Leopard horse: Fossils, phenotypes and genotypes

I wish I were talking about some beastly horse-big-cat hybrid, or at least a carnivorous horse. Instead… a ton of anthropology-related papers came out today in PNAS, and possibly the coolest one is a study that compares the DNA of Pleistocene fossil and modern horses with different coat colors/patterns, and then ties this in with Paleolithic cave art. A crazy confluence of four-field anthropology right there.

Modern horses and their depictions in Late Pleistocene French caves (Pruvost et al. 2011)
Melanie Pruvost and colleagues (in press) noted that the depiction of spotted horses at the site of Pech-Merle (they give 24 kya) could mean one of two things: (1) either the early human painters were depicting horses they actually saw on the landscape at the time, or (2) they were just being fanciful and frivolous, creative and carefree with their cavern canvas. Now, some modern horse breeds have a similar spotted, “leopard” phenotype, and a genetic basis for this is understood. So Pruvost and pals examined DNA from fossil horse bones from European sites dating to 20 – 2 kya to see if these mottled mares roamed the lands of the cave-painters. Sure enough, several samples show evidence for the mutation causing leopard spots.

This is pretty cool for evolutionary biology and paleontology. A major question in biology is how an individual’s genes (genotype) relate to overall appearance/behavior (phenotype). To a certain extent, physical variation between organisms arises from genetic variation, so when we see things evolve through the fossil record, this ought to correspond with some genetic changes as well. But linking genes to appearances isn’t so easy (especially for extinct animals). Pruvost and colleagues’ study is a step in this direction, though. Plus, the recent sequencing of the fossil Neandertal (Green et al. 2010) and Denisovan (Reich et al. 2010) genomes makes it possible to try to figure out if/how humans’ unique physical traits reflect our genes. In fact, even before these genomes were fully sequenced, Carles Lalueza-Fox and team (2007) identified a mutation on Neandertals’ MC1R gene, strongly suggesting the Neandertals sampled had light skin and red hair.

But the genetic basis for skeletal phenotypes is harder to discern. For example, Green et al. (2010) identified the unique human version of the RUNX2 gene as having come under strong natural selection since the disappearance of Neandertals. The authors noted that because mutations of RUNX2 in humans are associated with a cleidocranial dysplasia affecting the form of the skull and shoulders, and because humans and Neandertals differ in some aspects of their skulls and shoulders, then RUNX2 variation between humans and Neandertals is likely related to visible differences in their skeletons. But that’s about as much as could be said at the moment – RUNX2 is involved in bony development of the entire skeleton, interacting with other various genes in various places during ontogeny. So while it’s tempting, it’s still a little early to link RUNX2, or pretty much any other development-related gene, with physical differences between humans and our fossil relatives. But one day!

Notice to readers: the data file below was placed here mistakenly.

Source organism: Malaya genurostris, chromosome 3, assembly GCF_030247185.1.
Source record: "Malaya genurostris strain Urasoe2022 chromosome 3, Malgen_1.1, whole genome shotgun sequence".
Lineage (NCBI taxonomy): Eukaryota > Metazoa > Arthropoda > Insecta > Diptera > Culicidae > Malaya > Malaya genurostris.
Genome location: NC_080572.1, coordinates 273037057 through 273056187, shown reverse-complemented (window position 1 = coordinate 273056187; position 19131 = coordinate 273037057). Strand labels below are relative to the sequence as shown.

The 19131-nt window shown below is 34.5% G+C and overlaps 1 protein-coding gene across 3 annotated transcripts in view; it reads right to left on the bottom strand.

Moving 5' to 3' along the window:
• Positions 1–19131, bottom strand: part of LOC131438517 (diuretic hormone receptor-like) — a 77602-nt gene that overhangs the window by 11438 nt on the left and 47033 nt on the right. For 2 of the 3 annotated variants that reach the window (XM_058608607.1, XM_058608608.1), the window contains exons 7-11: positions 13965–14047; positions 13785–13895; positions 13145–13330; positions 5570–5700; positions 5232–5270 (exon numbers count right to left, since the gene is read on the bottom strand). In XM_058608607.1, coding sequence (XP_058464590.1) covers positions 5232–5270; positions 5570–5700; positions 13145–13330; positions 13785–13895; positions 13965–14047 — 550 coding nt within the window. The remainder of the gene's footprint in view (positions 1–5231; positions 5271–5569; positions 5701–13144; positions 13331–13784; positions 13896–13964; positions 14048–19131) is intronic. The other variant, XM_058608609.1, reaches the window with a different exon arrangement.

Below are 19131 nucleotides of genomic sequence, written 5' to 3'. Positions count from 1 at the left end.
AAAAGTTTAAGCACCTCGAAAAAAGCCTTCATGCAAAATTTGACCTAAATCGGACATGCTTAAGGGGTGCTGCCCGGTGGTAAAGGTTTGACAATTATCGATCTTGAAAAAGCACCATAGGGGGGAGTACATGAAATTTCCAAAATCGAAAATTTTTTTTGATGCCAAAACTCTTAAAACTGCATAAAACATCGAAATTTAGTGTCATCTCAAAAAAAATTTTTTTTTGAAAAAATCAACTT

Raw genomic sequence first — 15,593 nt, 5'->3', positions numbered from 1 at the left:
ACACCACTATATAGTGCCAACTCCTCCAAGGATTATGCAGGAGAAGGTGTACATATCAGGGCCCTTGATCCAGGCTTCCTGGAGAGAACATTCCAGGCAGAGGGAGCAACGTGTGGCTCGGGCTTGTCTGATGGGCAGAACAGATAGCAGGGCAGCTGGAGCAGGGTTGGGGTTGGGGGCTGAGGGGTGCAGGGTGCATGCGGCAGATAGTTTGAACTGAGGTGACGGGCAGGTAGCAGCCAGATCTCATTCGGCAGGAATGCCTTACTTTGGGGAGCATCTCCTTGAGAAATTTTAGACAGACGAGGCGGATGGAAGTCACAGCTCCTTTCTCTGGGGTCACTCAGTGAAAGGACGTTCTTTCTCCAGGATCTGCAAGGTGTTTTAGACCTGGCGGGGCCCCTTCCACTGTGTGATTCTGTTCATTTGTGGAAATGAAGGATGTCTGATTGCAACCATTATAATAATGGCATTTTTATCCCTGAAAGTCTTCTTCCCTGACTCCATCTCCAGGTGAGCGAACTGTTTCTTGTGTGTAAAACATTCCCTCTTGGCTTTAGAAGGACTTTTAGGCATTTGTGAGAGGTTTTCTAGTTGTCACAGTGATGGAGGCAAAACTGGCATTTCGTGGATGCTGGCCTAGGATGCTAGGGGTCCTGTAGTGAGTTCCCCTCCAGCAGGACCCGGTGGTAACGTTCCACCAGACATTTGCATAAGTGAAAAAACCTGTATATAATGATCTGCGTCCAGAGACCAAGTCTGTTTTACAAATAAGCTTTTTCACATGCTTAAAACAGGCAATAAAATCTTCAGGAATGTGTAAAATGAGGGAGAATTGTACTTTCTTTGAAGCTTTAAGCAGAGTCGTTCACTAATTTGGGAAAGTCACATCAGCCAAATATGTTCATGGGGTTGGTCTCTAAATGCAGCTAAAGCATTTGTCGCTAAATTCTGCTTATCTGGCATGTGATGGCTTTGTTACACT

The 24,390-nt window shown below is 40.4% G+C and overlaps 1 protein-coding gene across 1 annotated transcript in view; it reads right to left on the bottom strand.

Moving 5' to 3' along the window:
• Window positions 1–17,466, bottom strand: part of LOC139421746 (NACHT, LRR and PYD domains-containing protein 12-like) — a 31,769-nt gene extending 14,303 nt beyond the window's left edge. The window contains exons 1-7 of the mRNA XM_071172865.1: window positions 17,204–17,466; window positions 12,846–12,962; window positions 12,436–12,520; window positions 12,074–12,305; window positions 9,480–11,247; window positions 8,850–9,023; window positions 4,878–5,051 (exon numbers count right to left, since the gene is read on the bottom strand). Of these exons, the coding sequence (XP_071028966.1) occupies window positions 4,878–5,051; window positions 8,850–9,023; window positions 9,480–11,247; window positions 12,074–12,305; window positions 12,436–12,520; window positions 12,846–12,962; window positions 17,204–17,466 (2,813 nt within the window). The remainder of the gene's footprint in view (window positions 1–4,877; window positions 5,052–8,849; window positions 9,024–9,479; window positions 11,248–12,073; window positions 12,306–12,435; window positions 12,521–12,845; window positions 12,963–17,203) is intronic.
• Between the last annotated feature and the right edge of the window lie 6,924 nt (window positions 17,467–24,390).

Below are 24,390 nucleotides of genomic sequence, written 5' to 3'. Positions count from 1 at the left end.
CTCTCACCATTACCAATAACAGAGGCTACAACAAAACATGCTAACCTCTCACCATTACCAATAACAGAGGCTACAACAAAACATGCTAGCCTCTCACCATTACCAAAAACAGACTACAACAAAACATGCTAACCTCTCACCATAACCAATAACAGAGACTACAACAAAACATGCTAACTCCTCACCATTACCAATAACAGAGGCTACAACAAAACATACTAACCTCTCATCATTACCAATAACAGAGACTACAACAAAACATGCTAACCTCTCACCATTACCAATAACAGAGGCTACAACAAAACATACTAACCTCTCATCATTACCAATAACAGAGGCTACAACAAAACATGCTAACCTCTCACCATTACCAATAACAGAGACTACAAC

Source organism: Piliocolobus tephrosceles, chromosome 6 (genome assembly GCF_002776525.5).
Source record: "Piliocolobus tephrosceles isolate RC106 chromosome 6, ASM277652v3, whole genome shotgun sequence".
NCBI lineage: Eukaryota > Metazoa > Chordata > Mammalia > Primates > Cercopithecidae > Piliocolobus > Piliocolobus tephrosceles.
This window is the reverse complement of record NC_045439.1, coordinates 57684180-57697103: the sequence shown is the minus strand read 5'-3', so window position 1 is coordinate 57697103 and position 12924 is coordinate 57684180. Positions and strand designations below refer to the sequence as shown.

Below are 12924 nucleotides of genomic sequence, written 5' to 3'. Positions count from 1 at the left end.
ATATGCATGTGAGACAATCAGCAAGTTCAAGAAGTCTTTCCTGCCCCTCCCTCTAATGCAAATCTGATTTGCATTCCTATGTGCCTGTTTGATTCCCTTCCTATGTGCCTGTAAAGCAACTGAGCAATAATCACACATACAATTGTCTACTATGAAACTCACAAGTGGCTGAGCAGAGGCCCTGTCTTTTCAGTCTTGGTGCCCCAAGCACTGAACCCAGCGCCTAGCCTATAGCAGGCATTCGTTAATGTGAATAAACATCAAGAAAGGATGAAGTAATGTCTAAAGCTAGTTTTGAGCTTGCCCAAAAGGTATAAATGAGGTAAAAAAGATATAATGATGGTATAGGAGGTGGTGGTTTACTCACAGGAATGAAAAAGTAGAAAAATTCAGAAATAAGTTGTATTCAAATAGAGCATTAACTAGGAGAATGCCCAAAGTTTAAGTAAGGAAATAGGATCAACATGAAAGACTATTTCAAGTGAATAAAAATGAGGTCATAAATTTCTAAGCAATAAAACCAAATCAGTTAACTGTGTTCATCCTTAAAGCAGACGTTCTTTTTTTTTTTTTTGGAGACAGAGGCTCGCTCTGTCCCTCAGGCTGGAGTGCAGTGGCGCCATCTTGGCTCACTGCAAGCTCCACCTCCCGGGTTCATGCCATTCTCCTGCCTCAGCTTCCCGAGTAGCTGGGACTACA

A Neandertal’s ruddy locks have never preserved in the fossil record, but its bones are very well known. In an ironic twist, we may have a better understanding of the genetic basis of variation in a soft-tissue (for which there are no fossils), than we do for the skeleton (for which we have lots of fossils).

And maybe one day I’ll get that leopard horse I was hoping for.

Green, R., Krause, J., Briggs, A., Maricic, T., Stenzel, U., Kircher, M., Patterson, N., Li, H., Zhai, W., Fritz, M., Hansen, N., Durand, E., Malaspinas, A., Jensen, J., Marques-Bonet, T., Alkan, C., Prufer, K., Meyer, M., Burbano, H., Good, J., Schultz, R., Aximu-Petri, A., Butthof, A., Hober, B., Hoffner, B., Siegemund, M., Weihmann, A., Nusbaum, C., Lander, E., Russ, C., Novod, N., Affourtit, J., Egholm, M., Verna, C., Rudan, P., Brajkovic, D., Kucan, Z., Gusic, I., Doronichev, V., Golovanova, L., Lalueza-Fox, C., de la Rasilla, M., Fortea, J., Rosas, A., Schmitz, R., Johnson, P., Eichler, E., Falush, D., Birney, E., Mullikin, J., Slatkin, M., Nielsen, R., Kelso, J., Lachmann, M., Reich, D., & Paabo, S. (2010). A Draft Sequence of the Neandertal Genome Science, 328 (5979), 710-722 DOI: 10.1126/science.1188021

Pruvost, M., Bellone, R., Benecke, N., Sandoval-Castellanos, E., Cieslak, M., Kuznetsova, T., Morales-Muniz, A., O’Connor, T., Reissmann, M., Hofreiter, M., & Ludwig, A. (2011). Genotypes of predomestic horses match phenotypes painted in Paleolithic works of cave art Proceedings of the National Academy of Sciences DOI: 10.1073/pnas.1108982108

Reich, D., Green, R., Kircher, M., Krause, J., Patterson, N., Durand, E., Viola, B., Briggs, A., Stenzel, U., Johnson, P., Maricic, T., Good, J., Marques-Bonet, T., Alkan, C., Fu, Q., Mallick, S., Li, H., Meyer, M., Eichler, E., Stoneking, M., Richards, M., Talamo, S., Shunkov, M., Derevianko, A., Hublin, J., Kelso, J., Slatkin, M., & Pääbo, S. (2010). Genetic history of an archaic hominin group from Denisova Cave in Siberia Nature, 468 (7327), 1053-1060 DOI: 10.1038/nature09710

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